[7] These are set out in paragraphs 9 to 15 of the policy:


9. Organizations that are established to provide low cost housing for the elderly may qualify for registration as a charity, without the requirement that the beneficiaries be poor, as long as the organization intends to provide some measure of relief from the infirmities of old age. It would be inappropriate to apply this reasoning where accommodation is obtained by way of bargain and not bounty, as in the case of a co-operative or other organization established to provide housing for its members.

10. If an organization's purpose is to provide low cost housing for the aged, it is not a requirement that both spouses occupying a unit be elderly.

11. The organization must indicate the criteria to be used in selecting recipients for any housing unit. Relief is inherent in the case of a nursing home or other domiciliary care facility but may not be as evident for apartment projects. Where residents are provided with rooms as opposed to independent units and receive some care (for example, meals), the organization would likely be recognized as established for relieving some need attributable to old age. Conversely, in cases where the organization has simply provided independent residential units without meals or housekeeping assistance, these would be less likely to meet the requirements for registration.

12. In the case of apartment projects, the provision of wheelchair ramps, medical treatment facilities, a fellowship room and monitoring services would normally be indications of a charitable intent, as would statements to the effect that the organization hopes to help the elderly remain independent without the burdens of caring for a house or its grounds.

Disqualifying circumstances

13. The obvious and controlling purpose of an organization must be determined in all circumstances. If an organization merely administers a rental program, prepares the necessary financial reports and screens the applicants, but does not dispense medical services or provide meals for the residents, it is likely not carrying on a charitable activity.

14. An organization must provide sufficient information about how it intends to operate to ensure that housing will be provided solely for relief of the aged. Where the tenants of a housing project are mixed between those in need of charitable relief and those not in need, for example, arrangements with Central Housing and Mortgage Corporation programs, registration as a charity will be denied on the grounds that the organization's operations are not exclusively charitable.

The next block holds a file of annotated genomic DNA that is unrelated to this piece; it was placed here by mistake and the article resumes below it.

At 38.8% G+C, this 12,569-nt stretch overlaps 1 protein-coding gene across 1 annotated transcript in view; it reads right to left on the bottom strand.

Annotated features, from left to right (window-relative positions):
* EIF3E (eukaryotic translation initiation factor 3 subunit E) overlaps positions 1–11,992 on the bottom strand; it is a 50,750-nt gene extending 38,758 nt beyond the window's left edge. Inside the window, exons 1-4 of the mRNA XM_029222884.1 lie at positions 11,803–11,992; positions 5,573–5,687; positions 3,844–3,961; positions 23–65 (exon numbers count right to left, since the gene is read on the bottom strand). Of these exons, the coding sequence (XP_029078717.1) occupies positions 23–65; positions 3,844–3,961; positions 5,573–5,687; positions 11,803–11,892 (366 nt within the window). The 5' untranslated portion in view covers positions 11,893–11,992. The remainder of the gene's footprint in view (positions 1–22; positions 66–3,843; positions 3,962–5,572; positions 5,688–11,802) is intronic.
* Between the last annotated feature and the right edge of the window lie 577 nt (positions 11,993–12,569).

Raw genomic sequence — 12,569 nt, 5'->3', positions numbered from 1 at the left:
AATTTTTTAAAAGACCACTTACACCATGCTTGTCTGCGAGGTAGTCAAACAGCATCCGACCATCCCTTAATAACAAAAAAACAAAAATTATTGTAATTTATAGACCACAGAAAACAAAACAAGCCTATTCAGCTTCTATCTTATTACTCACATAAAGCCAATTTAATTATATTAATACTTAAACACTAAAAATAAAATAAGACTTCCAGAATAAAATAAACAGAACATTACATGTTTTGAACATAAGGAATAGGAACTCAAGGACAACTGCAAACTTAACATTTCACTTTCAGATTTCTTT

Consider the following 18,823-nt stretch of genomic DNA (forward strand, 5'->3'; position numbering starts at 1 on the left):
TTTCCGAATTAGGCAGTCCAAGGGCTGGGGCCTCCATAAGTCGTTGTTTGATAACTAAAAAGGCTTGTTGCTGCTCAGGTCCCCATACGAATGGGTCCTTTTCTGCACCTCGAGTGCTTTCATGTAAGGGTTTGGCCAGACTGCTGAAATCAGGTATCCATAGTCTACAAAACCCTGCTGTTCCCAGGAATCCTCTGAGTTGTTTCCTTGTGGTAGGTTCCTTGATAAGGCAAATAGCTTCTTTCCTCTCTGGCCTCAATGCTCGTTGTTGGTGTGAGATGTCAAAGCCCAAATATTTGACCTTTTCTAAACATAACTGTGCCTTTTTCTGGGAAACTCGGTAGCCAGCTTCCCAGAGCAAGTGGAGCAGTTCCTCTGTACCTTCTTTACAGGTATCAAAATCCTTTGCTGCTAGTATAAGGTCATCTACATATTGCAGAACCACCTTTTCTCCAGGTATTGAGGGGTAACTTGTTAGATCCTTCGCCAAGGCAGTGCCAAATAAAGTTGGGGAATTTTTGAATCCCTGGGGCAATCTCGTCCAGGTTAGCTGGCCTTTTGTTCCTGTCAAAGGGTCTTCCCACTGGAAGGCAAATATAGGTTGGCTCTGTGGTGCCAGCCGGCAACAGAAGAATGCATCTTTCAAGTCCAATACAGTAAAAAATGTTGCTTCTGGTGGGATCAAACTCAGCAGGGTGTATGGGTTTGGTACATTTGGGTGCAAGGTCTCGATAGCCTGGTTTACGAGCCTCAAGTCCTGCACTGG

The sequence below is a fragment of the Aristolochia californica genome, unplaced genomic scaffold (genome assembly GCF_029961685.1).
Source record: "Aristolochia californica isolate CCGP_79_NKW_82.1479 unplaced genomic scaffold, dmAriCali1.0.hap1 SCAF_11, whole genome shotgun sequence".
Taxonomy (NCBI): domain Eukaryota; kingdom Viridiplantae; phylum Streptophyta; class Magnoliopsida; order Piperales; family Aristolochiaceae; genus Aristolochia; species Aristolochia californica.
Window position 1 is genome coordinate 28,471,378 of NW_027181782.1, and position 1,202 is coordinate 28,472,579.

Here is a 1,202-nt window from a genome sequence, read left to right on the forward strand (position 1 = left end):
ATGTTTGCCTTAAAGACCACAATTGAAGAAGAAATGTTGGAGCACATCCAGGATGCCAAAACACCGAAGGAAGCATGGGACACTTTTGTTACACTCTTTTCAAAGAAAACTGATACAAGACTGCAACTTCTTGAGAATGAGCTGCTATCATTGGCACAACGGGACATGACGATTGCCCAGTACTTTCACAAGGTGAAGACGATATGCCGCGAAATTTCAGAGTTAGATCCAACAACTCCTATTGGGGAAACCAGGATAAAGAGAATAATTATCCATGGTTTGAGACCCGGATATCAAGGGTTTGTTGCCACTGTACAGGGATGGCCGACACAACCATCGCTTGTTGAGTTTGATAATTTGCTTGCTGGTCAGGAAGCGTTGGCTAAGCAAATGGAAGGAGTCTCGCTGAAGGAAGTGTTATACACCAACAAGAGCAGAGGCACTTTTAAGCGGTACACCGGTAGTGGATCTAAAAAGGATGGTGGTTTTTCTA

15. If an organization is constituted to provide rental accommodation to the elderly and the only requirement to be met by prospective tenants is that they be over 60 years of age, registration will be denied because no charitable relief is demonstrated in that circumstance.


[8] Canada Revenue Agency, Information Letter CIL – 1996 – 010, July 19, 1996; Information Letter CIL – 2001 – 019, July 27, 2001; Information Letter CIL – 1994 – 007, June 15 1994.

[9] Canada Revenue Agency, Policy Commentary CPC-004, Housing for Seniors (Life-Tenancy Agreement), April 10, 1992 (online:

[10] Canada Revenue Agency, Policy Statement CPS-019, What is a Related Business? March 31, 2003 (online:

[11] Supra note 1, para. 8, 12 and 13.

[12] Canada Revenue Canada, Guidance CG-019, How to Draft Purposes for Charitable Registration, July 25, 2013 (online:; and Canada Revenue Canada webpage Model purposes (online:

[14] Canada Revenue Agency, Policy Statement CPS-006, Registered Charities Making Improvements to Property Leased from Others, October 11, 1994 (online:


DISCLAIMER: This Charity Law Bulletin is a summary of current legal issues provided as an information service by Carters Professional Corporation. It is current only as of the date of the Bulletin and does not reflect subsequent changes in the law. The Charity Law Bulletin is distributed with the understanding that it does not constitute legal advice or establish the solicitor/client relationship by way of any information contained herein. The contents are intended for general information purposes only and under no circumstances can be relied upon for legal decision-making. Readers are advised to consult with a qualified lawyer and obtain a written opinion concerning the specifics of their particular situation.